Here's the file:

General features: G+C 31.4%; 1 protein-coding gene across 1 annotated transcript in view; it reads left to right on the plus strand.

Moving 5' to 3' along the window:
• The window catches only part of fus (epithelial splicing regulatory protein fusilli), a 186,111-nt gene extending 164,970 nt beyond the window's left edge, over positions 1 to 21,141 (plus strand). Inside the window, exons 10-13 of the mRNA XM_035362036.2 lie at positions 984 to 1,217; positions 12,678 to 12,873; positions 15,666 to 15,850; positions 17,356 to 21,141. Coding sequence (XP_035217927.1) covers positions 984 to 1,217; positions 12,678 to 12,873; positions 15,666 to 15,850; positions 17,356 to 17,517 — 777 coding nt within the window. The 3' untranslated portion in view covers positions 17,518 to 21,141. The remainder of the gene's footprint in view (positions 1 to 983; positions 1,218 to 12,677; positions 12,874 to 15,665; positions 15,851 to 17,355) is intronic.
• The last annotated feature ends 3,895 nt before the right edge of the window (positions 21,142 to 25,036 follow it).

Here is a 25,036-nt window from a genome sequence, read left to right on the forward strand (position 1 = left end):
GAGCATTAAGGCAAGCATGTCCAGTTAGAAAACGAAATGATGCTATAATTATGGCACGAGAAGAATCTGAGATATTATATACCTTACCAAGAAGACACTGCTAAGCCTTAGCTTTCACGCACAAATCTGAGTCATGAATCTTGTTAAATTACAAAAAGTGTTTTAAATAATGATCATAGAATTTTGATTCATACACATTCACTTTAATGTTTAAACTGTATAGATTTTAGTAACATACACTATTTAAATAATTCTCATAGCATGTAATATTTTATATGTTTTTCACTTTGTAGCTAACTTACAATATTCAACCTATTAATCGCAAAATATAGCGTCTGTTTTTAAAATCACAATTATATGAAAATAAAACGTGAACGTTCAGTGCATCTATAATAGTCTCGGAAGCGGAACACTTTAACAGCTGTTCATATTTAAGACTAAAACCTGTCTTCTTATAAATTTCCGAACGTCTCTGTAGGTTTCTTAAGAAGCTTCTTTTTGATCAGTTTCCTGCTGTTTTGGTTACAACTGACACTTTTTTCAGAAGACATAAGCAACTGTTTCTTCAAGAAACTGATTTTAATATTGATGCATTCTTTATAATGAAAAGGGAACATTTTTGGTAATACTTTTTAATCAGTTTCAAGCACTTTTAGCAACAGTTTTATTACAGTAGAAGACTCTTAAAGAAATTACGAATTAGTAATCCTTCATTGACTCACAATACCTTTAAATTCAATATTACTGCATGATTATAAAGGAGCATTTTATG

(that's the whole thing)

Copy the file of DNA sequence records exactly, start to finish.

General features: G+C 31.4%; 1 protein-coding gene across 1 annotated transcript in view; it reads left to right on the plus strand.

Moving 5' to 3' along the window:
• The window catches only part of fus (epithelial splicing regulatory protein fusilli), a 186,111-nt gene extending 164,970 nt beyond the window's left edge, over positions 1 to 21,141 (plus strand). Inside the window, exons 10-13 of the mRNA XM_035362036.2 lie at positions 984 to 1,217; positions 12,678 to 12,873; positions 15,666 to 15,850; positions 17,356 to 21,141. Coding sequence (XP_035217927.1) covers positions 984 to 1,217; positions 12,678 to 12,873; positions 15,666 to 15,850; positions 17,356 to 17,517 — 777 coding nt within the window. The 3' untranslated portion in view covers positions 17,518 to 21,141. The remainder of the gene's footprint in view (positions 1 to 983; positions 1,218 to 12,677; positions 12,874 to 15,665; positions 15,851 to 17,355) is intronic.
• The last annotated feature ends 3,895 nt before the right edge of the window (positions 21,142 to 25,036 follow it).

Here is a 25,036-nt window from a genome sequence, read left to right on the forward strand (position 1 = left end):
GAGCATTAAGGCAAGCATGTCCAGTTAGAAAACGAAATGATGCTATAATTATGGCACGAGAAGAATCTGAGATATTATATACCTTACCAAGAAGACACTGCTAAGCCTTAGCTTTCACGCACAAATCTGAGTCATGAATCTTGTTAAATTACAAAAAGTGTTTTAAATAATGATCATAGAATTTTGATTCATACACATTCACTTTAATGTTTAAACTGTATAGATTTTAGTAACATACACTATTTAAATAATTCTCATAGCATGTAATATTTTATATGTTTTTCACTTTGTAGCTAACTTACAATATTCAACCTATTAATCGCAAAATATAGCGTCTGTTTTTAAAATCACAATTATATGAAAATAAAACGTGAACGTTCAGTGCATCTATAATAGTCTCGGAAGCGGAACACTTTAACAGCTGTTCATATTTAAGACTAAAACCTGTCTTCTTATAAATTTCCGAACGTCTCTGTAGGTTTCTTAAGAAGCTTCTTTTTGATCAGTTTCCTGCTGTTTTGGTTACAACTGACACTTTTTTCAGAAGACATAAGCAACTGTTTCTTCAAGAAACTGATTTTAATATTGATGCATTCTTTATAATGAAAAGGGAACATTTTTGGTAATACTTTTTAATCAGTTTCAAGCACTTTTAGCAACAGTTTTATTACAGTAGAAGACTCTTAAAGAAATTACGAATTAGTAATCCTTCATTGACTCACAATACCTTTAAATTCAATATTACTGCATGATTATAAAGGAGCATTTTATG